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A Fortunate Insight into the United States Navy (Part 3 of 3)

May 31, 2011 - 0 Comments

by: John N. Stewart, Vice President, Chief Security Officer, Cisco Systems, Inc.

What seemed like just a short while after we closed our eyes, yet realistically five hours later, a 5:00 a.m. wakeup call sounded and we rushed to join the enlisted men and women for breakfast.

This was a highlight of our visit for me, as I met and had breakfast with PO3 Dodson from Maryland. She informed me that she and her sister are both in the Navy. We shared a laugh about the food onboard and sleeping quarters for the enlisted, and discussed the challenges of being an enlisted woman on a naval aircraft carrier. We talked about life and her experiences in the military, which was a treat because she shared her experiences unfiltered and straight up. I really enjoyed meeting her.

As expected, we had a full agenda ahead for that day. It started with us watching a tender ship, which was pacing alongside the USS Stennis approximately 60 feet away, offloading ordinance via zip lines connected between the ships. Two CH-53 helicopters that only landed to refuel were also zipping between the two ships to help move the kit.

It was amazing to watch the two large ships moving side by side, transporting large containers from ship to ship, and knowing that in many cases the containers included things that may explode. Wow!

After a day-long itinerary that included a stop at the dentistry, the anchors (by the way, each link in the picture weighs 350 lbs.!), and the flight operations rooms, our fortune’s turned as the flight operations were once again fully functional and we could watch the planes land and take off safely once again.

Seeing an F-18 jettison down the flight deck, and feeling the whole ship shake as it takes off, made me reflect on how American ingenuity continues to ensure our military remains on the cutting edge, and certainly has quite a lot going for it.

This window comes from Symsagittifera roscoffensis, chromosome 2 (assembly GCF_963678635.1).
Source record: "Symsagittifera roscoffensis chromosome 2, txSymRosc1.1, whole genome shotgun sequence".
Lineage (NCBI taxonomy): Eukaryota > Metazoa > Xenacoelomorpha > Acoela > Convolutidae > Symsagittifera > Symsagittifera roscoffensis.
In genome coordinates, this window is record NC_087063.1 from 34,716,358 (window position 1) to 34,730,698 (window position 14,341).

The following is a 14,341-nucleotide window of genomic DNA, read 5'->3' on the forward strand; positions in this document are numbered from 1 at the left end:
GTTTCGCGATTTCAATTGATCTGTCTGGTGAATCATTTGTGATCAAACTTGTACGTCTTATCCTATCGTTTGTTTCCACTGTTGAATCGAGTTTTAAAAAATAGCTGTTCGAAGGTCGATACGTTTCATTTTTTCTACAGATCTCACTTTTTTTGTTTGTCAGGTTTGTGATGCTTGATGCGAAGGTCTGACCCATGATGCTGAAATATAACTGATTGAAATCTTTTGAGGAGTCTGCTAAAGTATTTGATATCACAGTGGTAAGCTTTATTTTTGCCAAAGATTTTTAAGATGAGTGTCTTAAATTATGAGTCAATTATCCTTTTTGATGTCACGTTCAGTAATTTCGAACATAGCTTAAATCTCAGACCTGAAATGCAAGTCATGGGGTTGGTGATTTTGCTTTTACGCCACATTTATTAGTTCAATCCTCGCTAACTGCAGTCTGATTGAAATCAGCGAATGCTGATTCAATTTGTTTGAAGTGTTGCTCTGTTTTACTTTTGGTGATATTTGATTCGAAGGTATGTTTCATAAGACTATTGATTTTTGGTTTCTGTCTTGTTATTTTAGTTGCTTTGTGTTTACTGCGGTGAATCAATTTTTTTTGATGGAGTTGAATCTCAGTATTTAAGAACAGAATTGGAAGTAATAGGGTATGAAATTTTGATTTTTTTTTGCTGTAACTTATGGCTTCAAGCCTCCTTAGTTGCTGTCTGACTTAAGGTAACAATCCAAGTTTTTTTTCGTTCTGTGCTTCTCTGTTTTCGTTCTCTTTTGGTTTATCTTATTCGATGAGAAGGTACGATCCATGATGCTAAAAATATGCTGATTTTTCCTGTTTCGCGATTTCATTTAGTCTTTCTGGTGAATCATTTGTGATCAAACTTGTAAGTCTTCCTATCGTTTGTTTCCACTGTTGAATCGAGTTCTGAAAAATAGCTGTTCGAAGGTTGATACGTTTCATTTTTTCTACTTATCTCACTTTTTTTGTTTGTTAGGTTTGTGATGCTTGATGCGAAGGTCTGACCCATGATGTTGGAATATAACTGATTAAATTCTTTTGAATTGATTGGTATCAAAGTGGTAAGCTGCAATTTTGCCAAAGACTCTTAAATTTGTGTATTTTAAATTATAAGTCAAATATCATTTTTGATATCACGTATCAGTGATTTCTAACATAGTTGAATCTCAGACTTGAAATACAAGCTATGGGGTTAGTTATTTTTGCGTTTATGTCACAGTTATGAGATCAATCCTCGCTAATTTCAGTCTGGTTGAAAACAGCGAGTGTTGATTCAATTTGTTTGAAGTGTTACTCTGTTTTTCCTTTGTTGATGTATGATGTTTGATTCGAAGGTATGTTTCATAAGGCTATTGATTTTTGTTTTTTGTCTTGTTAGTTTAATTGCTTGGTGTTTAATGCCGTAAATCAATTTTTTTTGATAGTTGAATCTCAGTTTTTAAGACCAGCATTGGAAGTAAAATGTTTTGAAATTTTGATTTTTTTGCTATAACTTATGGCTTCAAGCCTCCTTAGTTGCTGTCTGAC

It seemed like in the blink of an eye that our day was done, and we were back aboard the C-2 preparing to leave the carrier.

The various pilots and crew that we met seemed to be split on their preference between landing and taking off. For me, when we were shot down the catapult to leave the USS Stennis, my vote was in – that was better than any roller coaster I’ve ever been on!

A short flight later, with our memories whirling from all that we had seen during the past two days, we landed back at Coronado where it all started. We bid farewell to our hosts, some of whom I stay in touch with to this day, and hopefully will for many years to come.

I wish everyone could have the opportunity to participate in the tour I was fortunate enough to attend. I come away from the experience with many things confirmed, some things changed, and a few things that changed me.

What I confirmed is that the United States Navy, as demonstrated by the experiences I saw aboard the USS Stennis, is a crisply run organization regardless of the circumstance. Whether working in the bakery or on the flight line, the men and women that I met were trained professionals and quite proud to be there. I also walked away confirming that the US Navy isn’t perfect, and that there are certainly opportunities for improvement as with any organization, large or small.

I’m also reminded that very young men and women do amazing things that I don’t usually see, such as repairing jet engines, fighting fires on deck, and ensuring that a multi-million dollar aircraft and its crew are safe and secure.

I changed (and I recognize that gets harder as I get older) in that I dispelled the image in my own mind that flying in the military is what one sees glamorized in the movies. I have a completely new appreciation for the hard work and dedication required by a military team – one comprising people from all walks of life, with mission and purpose, and their lives constantly on the line.

I also came away with a resounding reminder that because of their hard work, I get to write articles such as this and live my life in a mostly peaceful world. And for that I’m grateful!

My wholehearted appreciation goes out to Captain Pat Byrne, who invited me aboard the USS Stennis and the entire crew that took such great care of us during our tour. They, and my memories of this incredible experience, will stay with me throughout my life.

I hope you enjoyed this account and got a sense of what life on a US aircraft carrier is like, along with some insight into the US Navy. Thank you for reading.

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